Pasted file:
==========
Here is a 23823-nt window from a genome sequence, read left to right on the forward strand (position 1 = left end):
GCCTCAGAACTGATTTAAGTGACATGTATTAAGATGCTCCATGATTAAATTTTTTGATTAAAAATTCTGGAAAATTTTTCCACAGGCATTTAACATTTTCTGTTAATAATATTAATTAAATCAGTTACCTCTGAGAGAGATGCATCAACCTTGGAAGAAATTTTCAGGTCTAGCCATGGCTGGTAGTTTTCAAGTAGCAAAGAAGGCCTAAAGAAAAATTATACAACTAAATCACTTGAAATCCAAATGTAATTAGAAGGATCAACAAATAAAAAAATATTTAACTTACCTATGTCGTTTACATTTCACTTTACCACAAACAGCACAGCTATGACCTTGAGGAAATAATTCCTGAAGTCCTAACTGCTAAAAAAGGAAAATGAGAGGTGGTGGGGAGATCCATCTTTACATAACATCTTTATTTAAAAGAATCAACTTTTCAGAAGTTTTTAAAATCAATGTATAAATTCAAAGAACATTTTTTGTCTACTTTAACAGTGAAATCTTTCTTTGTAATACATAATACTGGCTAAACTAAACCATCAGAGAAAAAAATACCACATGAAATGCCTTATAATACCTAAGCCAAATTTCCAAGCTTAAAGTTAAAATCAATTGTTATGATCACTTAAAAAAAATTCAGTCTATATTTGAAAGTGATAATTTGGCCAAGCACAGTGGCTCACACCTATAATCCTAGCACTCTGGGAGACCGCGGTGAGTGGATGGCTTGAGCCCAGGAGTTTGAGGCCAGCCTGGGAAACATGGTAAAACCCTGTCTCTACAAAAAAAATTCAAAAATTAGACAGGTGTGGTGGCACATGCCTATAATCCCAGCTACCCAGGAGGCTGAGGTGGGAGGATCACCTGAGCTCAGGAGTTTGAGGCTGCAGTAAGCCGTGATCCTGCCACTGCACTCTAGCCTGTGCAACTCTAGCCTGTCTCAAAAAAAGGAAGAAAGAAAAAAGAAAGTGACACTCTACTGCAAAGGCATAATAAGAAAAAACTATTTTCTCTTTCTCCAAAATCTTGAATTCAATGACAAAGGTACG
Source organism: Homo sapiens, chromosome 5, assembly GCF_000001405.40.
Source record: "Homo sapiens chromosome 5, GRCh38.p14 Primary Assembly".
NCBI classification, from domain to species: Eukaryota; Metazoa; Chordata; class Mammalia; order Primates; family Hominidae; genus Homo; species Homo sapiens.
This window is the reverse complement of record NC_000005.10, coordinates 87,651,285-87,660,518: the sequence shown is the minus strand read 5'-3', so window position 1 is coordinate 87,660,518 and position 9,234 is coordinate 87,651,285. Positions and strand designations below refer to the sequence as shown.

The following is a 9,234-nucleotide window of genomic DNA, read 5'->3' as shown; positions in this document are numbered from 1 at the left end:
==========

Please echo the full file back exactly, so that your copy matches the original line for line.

Here is a 23823-nt window from a genome sequence, read left to right on the forward strand (position 1 = left end):
GCCTCAGAACTGATTTAAGTGACATGTATTAAGATGCTCCATGATTAAATTTTTTGATTAAAAATTCTGGAAAATTTTTCCACAGGCATTTAACATTTTCTGTTAATAATATTAATTAAATCAGTTACCTCTGAGAGAGATGCATCAACCTTGGAAGAAATTTTCAGGTCTAGCCATGGCTGGTAGTTTTCAAGTAGCAAAGAAGGCCTAAAGAAAAATTATACAACTAAATCACTTGAAATCCAAATGTAATTAGAAGGATCAACAAATAAAAAAATATTTAACTTACCTATGTCGTTTACATTTCACTTTACCACAAACAGCACAGCTATGACCTTGAGGAAATAATTCCTGAAGTCCTAACTGCTAAAAAAGGAAAATGAGAGGTGGTGGGGAGATCCATCTTTACATAACATCTTTATTTAAAAGAATCAACTTTTCAGAAGTTTTTAAAATCAATGTATAAATTCAAAGAACATTTTTTGTCTACTTTAACAGTGAAATCTTTCTTTGTAATACATAATACTGGCTAAACTAAACCATCAGAGAAAAAAATACCACATGAAATGCCTTATAATACCTAAGCCAAATTTCCAAGCTTAAAGTTAAAATCAATTGTTATGATCACTTAAAAAAAATTCAGTCTATATTTGAAAGTGATAATTTGGCCAAGCACAGTGGCTCACACCTATAATCCTAGCACTCTGGGAGACCGCGGTGAGTGGATGGCTTGAGCCCAGGAGTTTGAGGCCAGCCTGGGAAACATGGTAAAACCCTGTCTCTACAAAAAAAATTCAAAAATTAGACAGGTGTGGTGGCACATGCCTATAATCCCAGCTACCCAGGAGGCTGAGGTGGGAGGATCACCTGAGCTCAGGAGTTTGAGGCTGCAGTAAGCCGTGATCCTGCCACTGCACTCTAGCCTGTGCAACTCTAGCCTGTCTCAAAAAAAGGAAGAAAGAAAAAAGAAAGTGACACTCTACTGCAAAGGCATAATAAGAAAAAACTATTTTCTCTTTCTCCAAAATCTTGAATTCAATGACAAAGGTACG
Source organism: Homo sapiens, chromosome 5, assembly GCF_000001405.40.
Source record: "Homo sapiens chromosome 5, GRCh38.p14 Primary Assembly".
NCBI classification, from domain to species: Eukaryota; Metazoa; Chordata; class Mammalia; order Primates; family Hominidae; genus Homo; species Homo sapiens.
This window is the reverse complement of record NC_000005.10, coordinates 87,651,285-87,660,518: the sequence shown is the minus strand read 5'-3', so window position 1 is coordinate 87,660,518 and position 9,234 is coordinate 87,651,285. Positions and strand designations below refer to the sequence as shown.

The following is a 9,234-nucleotide window of genomic DNA, read 5'->3' as shown; positions in this document are numbered from 1 at the left end: